New York lawmakers back proposed Crypto Regulation, Protection, Transparency and Oversight Act

New York lawmakers back proposed Crypto Regulation, Protection, Transparency and Oversight Act

Several New York lawmakers have thrown their support behind a new Crypto Regulation, Protection, Transparency and Oversight (CRPTO) Act. On May 5, New York Attorney General Letitia James introduced the legislation, which would widen the scope of regulatory authority over crypto firms. According to James, the proposed bill will “tighten regulations on the crypto industry to protect investors, consumers, and the broader economy.”

Proposed legislation aims to protect investors

Fraud within the cryptocurrency industry has led to the loss of billions of dollars for investors, with low-income investors and people of color feeling the greatest impact. James proposes common-sense measures to end fraud and dysfunction in the crypto space. The proposed legislation requires crypto firms to refund customers defrauded on their platform and forces crypto companies to undergo public and independent auditing.

Key features of the bill

The proposed legislation will prevent crypto firms from lending and borrowing users’ assets, give investors all information about risk and conflict of interest about crypto companies, and prevent the owners of crypto platforms from creating crypto tokens. The bill also extends the powers of the office of the Attorney General to shut down companies that violate the proposed laws. The New York State Department of Financial Services will also get additional powers to regulate digital assets.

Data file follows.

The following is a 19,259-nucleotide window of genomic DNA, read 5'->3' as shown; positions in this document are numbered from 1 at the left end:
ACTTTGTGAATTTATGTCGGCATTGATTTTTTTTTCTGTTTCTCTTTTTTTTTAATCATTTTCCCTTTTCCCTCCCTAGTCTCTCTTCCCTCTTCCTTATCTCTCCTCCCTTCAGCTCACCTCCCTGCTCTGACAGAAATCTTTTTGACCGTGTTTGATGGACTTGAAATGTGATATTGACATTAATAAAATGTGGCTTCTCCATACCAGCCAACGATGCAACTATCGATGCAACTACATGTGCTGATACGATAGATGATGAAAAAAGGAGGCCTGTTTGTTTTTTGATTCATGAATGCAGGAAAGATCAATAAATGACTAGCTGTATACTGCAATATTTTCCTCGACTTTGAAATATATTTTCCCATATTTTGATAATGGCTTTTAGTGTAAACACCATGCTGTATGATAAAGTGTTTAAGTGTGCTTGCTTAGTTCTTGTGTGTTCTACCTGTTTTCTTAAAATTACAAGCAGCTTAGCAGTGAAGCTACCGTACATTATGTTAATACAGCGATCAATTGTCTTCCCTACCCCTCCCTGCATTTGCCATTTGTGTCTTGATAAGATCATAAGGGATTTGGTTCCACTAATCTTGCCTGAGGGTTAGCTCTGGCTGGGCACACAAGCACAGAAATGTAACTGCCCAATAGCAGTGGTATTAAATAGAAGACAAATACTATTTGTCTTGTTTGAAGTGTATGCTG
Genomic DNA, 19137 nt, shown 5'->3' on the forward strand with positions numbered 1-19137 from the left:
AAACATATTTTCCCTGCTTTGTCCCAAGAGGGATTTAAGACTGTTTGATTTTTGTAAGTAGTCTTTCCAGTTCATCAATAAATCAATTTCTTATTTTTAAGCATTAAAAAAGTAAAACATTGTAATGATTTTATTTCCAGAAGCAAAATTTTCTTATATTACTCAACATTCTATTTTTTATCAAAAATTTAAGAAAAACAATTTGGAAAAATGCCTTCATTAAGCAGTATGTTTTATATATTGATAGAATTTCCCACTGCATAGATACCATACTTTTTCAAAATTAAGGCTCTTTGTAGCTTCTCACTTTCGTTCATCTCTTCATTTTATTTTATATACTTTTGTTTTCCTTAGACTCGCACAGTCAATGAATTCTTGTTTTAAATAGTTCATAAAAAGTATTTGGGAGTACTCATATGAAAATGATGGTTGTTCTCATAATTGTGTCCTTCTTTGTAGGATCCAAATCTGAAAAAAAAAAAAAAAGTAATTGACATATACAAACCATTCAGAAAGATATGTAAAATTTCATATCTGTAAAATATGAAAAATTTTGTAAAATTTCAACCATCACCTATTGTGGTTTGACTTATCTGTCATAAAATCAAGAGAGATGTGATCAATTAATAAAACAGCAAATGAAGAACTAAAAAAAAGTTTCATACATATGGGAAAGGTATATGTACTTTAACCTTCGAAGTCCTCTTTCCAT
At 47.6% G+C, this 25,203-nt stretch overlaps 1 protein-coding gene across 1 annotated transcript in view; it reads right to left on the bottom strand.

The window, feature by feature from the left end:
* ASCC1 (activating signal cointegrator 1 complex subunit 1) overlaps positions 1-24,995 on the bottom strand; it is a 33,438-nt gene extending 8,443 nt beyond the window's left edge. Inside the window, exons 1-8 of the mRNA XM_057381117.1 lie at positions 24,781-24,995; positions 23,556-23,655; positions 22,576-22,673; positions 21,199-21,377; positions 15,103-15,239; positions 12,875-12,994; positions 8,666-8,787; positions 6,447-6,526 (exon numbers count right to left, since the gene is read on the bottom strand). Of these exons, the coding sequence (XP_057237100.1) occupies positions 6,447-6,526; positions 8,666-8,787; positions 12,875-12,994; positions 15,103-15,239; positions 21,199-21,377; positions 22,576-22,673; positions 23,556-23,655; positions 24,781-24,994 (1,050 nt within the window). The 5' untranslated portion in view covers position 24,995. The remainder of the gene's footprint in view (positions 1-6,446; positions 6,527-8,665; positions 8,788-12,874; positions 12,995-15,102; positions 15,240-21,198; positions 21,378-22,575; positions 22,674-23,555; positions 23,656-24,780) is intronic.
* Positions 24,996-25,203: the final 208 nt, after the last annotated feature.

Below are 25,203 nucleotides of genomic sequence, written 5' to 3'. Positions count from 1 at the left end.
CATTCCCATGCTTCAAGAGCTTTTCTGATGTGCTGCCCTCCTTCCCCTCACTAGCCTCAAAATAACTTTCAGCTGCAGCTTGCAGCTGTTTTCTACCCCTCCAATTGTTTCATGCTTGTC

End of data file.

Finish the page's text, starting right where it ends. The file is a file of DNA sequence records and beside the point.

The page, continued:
Lawmakers divided on the bill

The proposed bill has received support from several state senators and assembly members. The Deputy Majority leader of the New York assembly, Michaelle Solages, said, “With communities of color increasingly drawn to investing in crypto, it’s essential that we introduce common-sense protections to prevent them from facing higher financial risks.” Meanwhile, some believe that the lawmakers might not pass the bill. An expert from K&L Gates law firm, Andrew Hinkes, said the bill would fail “because it relies on certain assumptions about crypto that are simply not true.”

It remains to be seen whether the proposed legislation will pass, but given the state’s recent 2-year moratorium on Bitcoin mining activities, lawmakers might be open to considering the bill.


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